Different kinds of advertisements on the Web .
by Gaurav Gupta
These systems allow us to place ads on our website automatically, without having to get a contract with any particular advertiser. The ads to show are not fixed, but are updated dynamically depending on the content that is detected on our website (contextual advertising). It is the most used option of the Web and is ideal for publishers who do not manage to get advertisers on their own. However, the vast majority of these ads are very unprofitable, needing a generous amount of visualizations / clicks to get significant revenue from them.
Other networks run a business model similar to AdSense, but use another ad format: in-text advertising. Its function is to analyze the text of our website and convert certain keywords into sponsored links. For example, if a blog article contains the phrase “cheap bikes”, the system will convert it into a link to an advertiser selling bicycles. These ads can be especially annoying and slow down the loading of the page. One such platform is Info links in Text.
This system can be considered as an advertising case based on PPA. What we do, as affiliates, is to promote a product on our website, leaving a link to the advertiser. For each user who clicks on our link and ends up buying in the site of the advertiser, we will receive a percentage of the amount that paid.
To promote the product we can write a review and spread it from our blog or newsletter. Some include traditional banners among the types of advertising supported in this model.
This modality can give us good profits, but only if the content we produce is credible. If we write a review, it must be honest and based on our actual experience as users of the product. Also important is the context: if we edit a blog about cycling, it does not make sense to publish a post about the benefits of a coffee maker. The deceptive content will be rejected by our readers and will be of little or nothing profitable for us as for the advertiser.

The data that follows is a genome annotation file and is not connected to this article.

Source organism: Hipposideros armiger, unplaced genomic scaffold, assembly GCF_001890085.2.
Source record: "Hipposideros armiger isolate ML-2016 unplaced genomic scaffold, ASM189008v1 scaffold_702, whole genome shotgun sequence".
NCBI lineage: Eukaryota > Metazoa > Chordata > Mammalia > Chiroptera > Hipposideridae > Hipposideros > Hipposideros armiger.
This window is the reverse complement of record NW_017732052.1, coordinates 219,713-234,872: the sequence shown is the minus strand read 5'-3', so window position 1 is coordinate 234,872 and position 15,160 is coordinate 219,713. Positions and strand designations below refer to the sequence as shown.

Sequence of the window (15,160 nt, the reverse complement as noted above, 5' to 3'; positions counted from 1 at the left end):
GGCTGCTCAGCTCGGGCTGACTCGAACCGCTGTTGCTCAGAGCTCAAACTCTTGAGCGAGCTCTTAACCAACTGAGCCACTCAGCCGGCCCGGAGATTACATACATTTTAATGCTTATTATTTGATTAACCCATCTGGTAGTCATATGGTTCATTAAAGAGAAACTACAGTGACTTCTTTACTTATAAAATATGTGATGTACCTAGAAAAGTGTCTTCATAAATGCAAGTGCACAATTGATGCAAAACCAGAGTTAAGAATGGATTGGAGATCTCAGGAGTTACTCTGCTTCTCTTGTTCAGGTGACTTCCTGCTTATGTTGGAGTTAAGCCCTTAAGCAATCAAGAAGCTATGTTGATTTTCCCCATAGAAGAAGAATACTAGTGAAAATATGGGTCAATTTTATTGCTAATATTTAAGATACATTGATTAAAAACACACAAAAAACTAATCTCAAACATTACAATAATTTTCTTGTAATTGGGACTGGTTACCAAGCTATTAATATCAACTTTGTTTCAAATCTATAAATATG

Many online blogs and journals require payment for a subscription to read the content. This model greatly limits the volume of traffic that our website can have. Internet users are accustomed to free content, and will not pay to read it unless it is extremely valuable. Such is the case with certain libraries of academic papers.
A better option is to offer our content with ads for free, and provide the same content but without advertisements for those who pay a subscription.
If we have loyal readers who value our work, many of them will accept to donate some sum of money in gratitude. The reader will know that with this donation we will be able to sustain the expenses that our website demands (such as renewing domain and hosting and buying computer supplies) and, if you collaborate, you can continue to enjoy it. PayPal allows us to insert a donation button for anyone to make their contribution with ease.
It is likely that we have invested years of effort to make our website receive several thousand visits daily, be respected in its sector, have relevance in search engines and generate good profits. But what if one day we decided to leave it? We can let your content become out of date until the hosting plan expires and nobody can enter anymore. Or we can put it on sale in markets like Flippa, where there is surely someone willing to pay us a sum of money to take control of our site and keep it running. It is also likely that our site is new, but others discover in it a huge potential and believe that buying it is a good investment.